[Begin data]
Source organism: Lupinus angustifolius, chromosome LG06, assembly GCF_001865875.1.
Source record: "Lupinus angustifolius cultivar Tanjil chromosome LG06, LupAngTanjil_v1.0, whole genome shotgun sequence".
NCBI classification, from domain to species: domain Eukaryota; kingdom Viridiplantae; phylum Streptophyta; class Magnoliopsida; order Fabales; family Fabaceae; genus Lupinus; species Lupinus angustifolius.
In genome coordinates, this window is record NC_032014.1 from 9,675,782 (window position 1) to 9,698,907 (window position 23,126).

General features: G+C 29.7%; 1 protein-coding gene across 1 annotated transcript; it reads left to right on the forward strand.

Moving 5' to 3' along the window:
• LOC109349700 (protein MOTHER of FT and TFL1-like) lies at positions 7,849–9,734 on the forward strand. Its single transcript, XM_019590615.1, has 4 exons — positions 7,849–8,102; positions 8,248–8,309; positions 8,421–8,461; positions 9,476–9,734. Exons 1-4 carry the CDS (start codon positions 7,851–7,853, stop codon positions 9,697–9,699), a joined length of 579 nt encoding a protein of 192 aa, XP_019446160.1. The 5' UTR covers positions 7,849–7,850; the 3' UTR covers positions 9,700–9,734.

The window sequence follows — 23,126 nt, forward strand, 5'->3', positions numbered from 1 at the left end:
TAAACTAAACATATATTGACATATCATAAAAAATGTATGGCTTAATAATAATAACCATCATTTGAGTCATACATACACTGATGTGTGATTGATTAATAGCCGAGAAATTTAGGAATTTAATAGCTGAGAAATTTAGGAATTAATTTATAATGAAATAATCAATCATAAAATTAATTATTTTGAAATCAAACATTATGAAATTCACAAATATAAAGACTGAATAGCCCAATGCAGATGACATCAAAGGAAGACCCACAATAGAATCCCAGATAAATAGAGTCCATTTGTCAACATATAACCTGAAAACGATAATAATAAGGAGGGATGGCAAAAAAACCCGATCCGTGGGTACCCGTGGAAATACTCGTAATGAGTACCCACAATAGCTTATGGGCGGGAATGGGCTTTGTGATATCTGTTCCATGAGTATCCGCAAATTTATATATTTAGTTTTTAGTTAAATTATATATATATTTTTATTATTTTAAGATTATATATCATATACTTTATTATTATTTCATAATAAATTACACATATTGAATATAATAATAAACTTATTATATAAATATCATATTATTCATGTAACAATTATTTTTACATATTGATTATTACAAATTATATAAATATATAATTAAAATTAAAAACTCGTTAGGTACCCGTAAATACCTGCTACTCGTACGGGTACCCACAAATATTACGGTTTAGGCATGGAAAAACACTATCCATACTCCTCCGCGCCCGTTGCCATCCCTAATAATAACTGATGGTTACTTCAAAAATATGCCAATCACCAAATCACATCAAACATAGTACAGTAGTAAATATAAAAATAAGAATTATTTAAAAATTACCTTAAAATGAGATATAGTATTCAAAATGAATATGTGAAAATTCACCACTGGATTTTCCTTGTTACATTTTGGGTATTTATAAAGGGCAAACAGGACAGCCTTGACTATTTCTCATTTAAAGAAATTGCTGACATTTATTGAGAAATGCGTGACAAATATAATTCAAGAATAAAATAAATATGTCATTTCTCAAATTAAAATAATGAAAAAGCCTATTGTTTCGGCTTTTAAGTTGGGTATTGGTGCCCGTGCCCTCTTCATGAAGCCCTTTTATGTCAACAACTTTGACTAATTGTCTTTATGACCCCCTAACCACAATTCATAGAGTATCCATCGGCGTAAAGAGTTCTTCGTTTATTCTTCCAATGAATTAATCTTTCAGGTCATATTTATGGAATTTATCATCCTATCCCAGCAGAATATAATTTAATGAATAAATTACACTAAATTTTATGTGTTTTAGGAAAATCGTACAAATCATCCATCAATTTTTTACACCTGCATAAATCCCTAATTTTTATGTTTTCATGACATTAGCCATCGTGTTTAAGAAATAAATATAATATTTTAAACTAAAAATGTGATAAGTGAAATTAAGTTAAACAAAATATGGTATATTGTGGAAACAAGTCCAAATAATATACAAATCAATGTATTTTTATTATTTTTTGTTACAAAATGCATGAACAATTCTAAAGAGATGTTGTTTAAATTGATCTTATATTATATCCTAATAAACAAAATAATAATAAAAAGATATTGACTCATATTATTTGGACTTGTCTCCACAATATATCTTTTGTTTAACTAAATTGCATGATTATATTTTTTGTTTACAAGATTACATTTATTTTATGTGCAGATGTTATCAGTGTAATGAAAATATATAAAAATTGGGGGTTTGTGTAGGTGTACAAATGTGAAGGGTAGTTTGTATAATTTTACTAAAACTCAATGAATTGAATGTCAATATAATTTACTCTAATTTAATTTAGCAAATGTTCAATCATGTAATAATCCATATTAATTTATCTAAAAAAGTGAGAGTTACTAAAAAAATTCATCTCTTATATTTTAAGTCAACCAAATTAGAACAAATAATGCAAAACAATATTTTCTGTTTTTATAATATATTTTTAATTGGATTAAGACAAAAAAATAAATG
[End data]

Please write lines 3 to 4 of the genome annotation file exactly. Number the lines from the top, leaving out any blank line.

NCBI classification, from domain to species: domain Eukaryota; kingdom Viridiplantae; phylum Streptophyta; class Magnoliopsida; order Fabales; family Fabaceae; genus Lupinus; species Lupinus angustifolius.
In genome coordinates, this window is record NC_032014.1 from 9,675,782 (window position 1) to 9,698,907 (window position 23,126).